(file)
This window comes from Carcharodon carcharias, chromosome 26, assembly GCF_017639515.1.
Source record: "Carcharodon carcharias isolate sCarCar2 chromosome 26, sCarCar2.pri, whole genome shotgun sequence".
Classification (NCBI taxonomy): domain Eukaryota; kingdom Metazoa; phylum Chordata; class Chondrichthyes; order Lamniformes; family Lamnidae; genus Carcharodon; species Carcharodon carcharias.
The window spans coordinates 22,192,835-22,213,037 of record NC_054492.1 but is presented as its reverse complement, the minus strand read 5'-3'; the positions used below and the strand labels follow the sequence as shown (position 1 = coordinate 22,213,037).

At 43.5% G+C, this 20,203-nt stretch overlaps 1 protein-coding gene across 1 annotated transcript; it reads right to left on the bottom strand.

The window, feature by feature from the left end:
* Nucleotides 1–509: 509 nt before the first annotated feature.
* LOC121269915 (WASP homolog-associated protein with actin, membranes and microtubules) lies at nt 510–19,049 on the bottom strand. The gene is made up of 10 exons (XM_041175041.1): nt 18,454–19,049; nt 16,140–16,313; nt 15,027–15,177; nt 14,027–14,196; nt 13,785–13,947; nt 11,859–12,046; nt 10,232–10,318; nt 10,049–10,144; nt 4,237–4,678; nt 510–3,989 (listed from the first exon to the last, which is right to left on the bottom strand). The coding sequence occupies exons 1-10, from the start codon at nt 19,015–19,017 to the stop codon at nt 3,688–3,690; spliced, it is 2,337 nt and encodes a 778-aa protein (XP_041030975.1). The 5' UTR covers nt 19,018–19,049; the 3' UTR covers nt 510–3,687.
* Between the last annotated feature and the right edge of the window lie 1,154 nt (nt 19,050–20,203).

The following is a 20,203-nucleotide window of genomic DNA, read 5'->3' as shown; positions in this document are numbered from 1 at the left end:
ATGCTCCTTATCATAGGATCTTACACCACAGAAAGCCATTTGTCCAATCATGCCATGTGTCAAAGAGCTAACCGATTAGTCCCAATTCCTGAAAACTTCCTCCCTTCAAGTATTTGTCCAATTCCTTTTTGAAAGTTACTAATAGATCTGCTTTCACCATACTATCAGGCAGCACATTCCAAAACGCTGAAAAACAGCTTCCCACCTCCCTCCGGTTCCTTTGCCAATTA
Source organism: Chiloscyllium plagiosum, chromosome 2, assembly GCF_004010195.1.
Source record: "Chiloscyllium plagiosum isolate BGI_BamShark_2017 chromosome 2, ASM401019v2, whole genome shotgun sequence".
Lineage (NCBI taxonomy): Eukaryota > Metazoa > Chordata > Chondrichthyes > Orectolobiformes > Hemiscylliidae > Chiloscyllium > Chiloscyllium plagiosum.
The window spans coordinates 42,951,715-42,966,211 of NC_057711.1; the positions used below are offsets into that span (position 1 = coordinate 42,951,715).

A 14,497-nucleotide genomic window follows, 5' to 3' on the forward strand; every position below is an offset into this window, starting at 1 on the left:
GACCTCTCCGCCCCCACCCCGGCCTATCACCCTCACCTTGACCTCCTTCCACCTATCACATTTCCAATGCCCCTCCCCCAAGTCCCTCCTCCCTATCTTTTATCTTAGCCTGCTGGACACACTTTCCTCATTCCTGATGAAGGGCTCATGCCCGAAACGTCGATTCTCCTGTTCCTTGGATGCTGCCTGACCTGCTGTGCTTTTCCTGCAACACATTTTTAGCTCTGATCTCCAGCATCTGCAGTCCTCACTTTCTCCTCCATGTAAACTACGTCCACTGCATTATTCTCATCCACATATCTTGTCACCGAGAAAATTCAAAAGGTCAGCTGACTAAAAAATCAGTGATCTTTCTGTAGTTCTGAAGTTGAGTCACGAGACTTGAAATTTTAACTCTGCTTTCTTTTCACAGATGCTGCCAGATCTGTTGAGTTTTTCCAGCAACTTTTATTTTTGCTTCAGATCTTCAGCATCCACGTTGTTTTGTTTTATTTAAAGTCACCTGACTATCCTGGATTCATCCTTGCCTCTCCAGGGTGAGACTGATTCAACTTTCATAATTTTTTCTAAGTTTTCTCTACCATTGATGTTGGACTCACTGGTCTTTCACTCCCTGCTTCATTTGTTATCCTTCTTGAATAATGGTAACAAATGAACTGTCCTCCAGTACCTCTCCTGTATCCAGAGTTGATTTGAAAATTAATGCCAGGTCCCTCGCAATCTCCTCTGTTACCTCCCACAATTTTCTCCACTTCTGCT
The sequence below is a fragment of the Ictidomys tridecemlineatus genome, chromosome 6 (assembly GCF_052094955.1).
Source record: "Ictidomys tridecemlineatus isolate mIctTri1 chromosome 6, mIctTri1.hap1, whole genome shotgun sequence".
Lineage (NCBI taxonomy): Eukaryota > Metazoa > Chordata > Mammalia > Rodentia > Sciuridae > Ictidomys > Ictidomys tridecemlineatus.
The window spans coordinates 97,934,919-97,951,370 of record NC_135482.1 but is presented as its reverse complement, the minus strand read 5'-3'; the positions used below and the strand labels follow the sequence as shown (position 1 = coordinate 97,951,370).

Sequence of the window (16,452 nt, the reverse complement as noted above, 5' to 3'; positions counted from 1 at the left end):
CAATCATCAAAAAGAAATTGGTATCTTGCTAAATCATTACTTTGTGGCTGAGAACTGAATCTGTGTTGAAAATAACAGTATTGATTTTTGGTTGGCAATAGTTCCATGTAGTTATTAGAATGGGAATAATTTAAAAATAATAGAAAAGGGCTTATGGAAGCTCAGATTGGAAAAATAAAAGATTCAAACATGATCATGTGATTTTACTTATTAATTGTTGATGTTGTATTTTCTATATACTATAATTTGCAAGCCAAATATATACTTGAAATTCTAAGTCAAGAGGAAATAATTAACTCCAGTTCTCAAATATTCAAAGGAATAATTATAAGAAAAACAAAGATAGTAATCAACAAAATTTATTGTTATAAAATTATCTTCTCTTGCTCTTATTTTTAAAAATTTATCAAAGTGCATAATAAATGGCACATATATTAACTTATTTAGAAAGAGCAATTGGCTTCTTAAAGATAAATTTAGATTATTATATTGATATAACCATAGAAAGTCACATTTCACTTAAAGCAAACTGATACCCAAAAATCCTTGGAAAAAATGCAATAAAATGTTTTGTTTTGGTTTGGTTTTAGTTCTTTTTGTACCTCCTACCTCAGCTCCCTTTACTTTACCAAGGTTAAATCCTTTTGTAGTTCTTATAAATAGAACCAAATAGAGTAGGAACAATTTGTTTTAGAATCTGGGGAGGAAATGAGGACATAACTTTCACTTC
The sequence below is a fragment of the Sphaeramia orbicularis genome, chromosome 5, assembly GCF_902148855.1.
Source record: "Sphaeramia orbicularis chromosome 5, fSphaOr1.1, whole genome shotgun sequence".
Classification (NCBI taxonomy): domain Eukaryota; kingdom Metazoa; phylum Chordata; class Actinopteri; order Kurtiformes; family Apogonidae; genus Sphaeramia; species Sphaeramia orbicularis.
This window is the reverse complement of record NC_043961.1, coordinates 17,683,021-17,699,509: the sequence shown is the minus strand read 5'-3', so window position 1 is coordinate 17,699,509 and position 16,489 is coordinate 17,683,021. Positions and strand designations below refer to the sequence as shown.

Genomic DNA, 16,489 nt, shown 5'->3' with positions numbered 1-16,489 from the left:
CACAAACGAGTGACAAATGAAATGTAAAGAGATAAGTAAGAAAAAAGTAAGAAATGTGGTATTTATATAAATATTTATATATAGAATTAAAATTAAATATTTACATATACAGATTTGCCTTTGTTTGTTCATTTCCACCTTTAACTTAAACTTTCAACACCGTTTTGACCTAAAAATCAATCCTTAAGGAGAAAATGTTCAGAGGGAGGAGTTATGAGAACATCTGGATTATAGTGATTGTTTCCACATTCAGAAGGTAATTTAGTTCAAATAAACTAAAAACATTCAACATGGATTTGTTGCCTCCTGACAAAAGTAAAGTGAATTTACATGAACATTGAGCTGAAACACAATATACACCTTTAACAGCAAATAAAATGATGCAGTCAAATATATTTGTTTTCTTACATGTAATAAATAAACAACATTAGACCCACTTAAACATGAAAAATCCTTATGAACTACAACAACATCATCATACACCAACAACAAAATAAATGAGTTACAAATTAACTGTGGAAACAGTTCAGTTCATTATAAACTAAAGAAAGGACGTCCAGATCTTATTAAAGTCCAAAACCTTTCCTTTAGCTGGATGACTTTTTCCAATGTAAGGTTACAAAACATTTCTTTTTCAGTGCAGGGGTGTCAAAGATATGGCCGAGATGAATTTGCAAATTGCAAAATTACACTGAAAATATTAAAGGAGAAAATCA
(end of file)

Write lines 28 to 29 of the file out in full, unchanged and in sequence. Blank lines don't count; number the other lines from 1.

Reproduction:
Genomic DNA, 16,489 nt, shown 5'->3' with positions numbered 1-16,489 from the left:
CACAAACGAGTGACAAATGAAATGTAAAGAGATAAGTAAGAAAAAAGTAAGAAATGTGGTATTTATATAAATATTTATATATAGAATTAAAATTAAATATTTACATATACAGATTTGCCTTTGTTTGTTCATTTCCACCTTTAACTTAAACTTTCAACACCGTTTTGACCTAAAAATCAATCCTTAAGGAGAAAATGTTCAGAGGGAGGAGTTATGAGAACATCTGGATTATAGTGATTGTTTCCACATTCAGAAGGTAATTTAGTTCAAATAAACTAAAAACATTCAACATGGATTTGTTGCCTCCTGACAAAAGTAAAGTGAATTTACATGAACATTGAGCTGAAACACAATATACACCTTTAACAGCAAATAAAATGATGCAGTCAAATATATTTGTTTTCTTACATGTAATAAATAAACAACATTAGACCCACTTAAACATGAAAAATCCTTATGAACTACAACAACATCATCATACACCAACAACAAAATAAATGAGTTACAAATTAACTGTGGAAACAGTTCAGTTCATTATAAACTAAAGAAAGGACGTCCAGATCTTATTAAAGTCCAAAACCTTTCCTTTAGCTGGATGACTTTTTCCAATGTAAGGTTACAAAACATTTCTTTTTCAGTGCAGGGGTGTCAAAGATATGGCCGAGATGAATTTGCAAATTGCAAAATTACACTGAAAATATTAAAGGAGAAAATCA